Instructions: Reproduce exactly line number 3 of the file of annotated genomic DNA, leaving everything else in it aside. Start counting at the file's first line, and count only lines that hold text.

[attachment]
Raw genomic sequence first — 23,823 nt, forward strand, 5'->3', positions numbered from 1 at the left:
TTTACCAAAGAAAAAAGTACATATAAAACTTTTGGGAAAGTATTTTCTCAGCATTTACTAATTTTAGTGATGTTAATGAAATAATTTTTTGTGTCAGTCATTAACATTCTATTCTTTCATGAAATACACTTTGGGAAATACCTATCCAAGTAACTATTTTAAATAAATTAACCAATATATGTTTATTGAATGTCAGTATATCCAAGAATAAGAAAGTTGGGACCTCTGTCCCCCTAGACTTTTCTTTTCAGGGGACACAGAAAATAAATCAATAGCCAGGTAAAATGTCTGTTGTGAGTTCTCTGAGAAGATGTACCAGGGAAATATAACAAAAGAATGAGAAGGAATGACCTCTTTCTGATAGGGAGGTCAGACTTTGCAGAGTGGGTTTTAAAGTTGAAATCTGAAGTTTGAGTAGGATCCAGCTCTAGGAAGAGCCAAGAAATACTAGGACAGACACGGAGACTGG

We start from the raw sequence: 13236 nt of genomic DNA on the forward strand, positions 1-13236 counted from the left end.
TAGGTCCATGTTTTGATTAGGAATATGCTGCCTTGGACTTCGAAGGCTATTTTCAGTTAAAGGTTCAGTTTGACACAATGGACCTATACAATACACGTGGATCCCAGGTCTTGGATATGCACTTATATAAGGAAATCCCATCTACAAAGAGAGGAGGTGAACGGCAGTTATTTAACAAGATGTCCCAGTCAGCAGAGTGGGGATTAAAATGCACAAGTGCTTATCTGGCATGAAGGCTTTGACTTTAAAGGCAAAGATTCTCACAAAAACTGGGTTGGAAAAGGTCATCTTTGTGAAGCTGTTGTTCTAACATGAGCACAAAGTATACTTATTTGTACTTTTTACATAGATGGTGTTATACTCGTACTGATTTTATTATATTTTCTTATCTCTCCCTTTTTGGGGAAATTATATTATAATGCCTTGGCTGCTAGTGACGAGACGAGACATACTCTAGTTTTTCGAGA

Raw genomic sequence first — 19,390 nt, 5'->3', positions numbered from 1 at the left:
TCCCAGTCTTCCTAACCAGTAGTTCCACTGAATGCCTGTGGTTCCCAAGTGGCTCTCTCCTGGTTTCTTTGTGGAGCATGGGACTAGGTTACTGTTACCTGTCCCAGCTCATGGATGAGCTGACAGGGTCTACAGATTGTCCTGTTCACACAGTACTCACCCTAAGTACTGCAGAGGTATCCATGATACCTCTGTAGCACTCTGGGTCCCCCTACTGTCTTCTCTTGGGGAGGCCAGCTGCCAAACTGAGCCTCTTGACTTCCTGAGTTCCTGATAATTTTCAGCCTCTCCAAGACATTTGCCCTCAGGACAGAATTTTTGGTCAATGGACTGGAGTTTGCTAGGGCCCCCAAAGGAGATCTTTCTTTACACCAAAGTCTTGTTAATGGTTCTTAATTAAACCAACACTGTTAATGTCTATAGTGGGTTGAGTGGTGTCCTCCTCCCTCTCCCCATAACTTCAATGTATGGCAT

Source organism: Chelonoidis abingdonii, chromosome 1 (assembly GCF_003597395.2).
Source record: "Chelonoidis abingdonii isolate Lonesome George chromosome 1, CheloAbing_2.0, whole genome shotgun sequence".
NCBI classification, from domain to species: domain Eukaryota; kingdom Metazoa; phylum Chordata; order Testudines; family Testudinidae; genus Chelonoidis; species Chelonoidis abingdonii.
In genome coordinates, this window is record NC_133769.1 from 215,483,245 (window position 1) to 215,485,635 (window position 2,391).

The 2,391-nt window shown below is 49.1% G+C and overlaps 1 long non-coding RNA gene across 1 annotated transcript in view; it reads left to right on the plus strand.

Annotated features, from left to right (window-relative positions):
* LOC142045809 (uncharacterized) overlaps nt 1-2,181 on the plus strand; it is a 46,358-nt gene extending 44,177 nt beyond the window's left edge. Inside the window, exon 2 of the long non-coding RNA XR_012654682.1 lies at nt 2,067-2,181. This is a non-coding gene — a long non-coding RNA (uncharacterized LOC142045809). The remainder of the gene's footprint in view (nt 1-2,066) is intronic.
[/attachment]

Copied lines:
We start from the raw sequence: 13236 nt of genomic DNA on the forward strand, positions 1-13236 counted from the left end.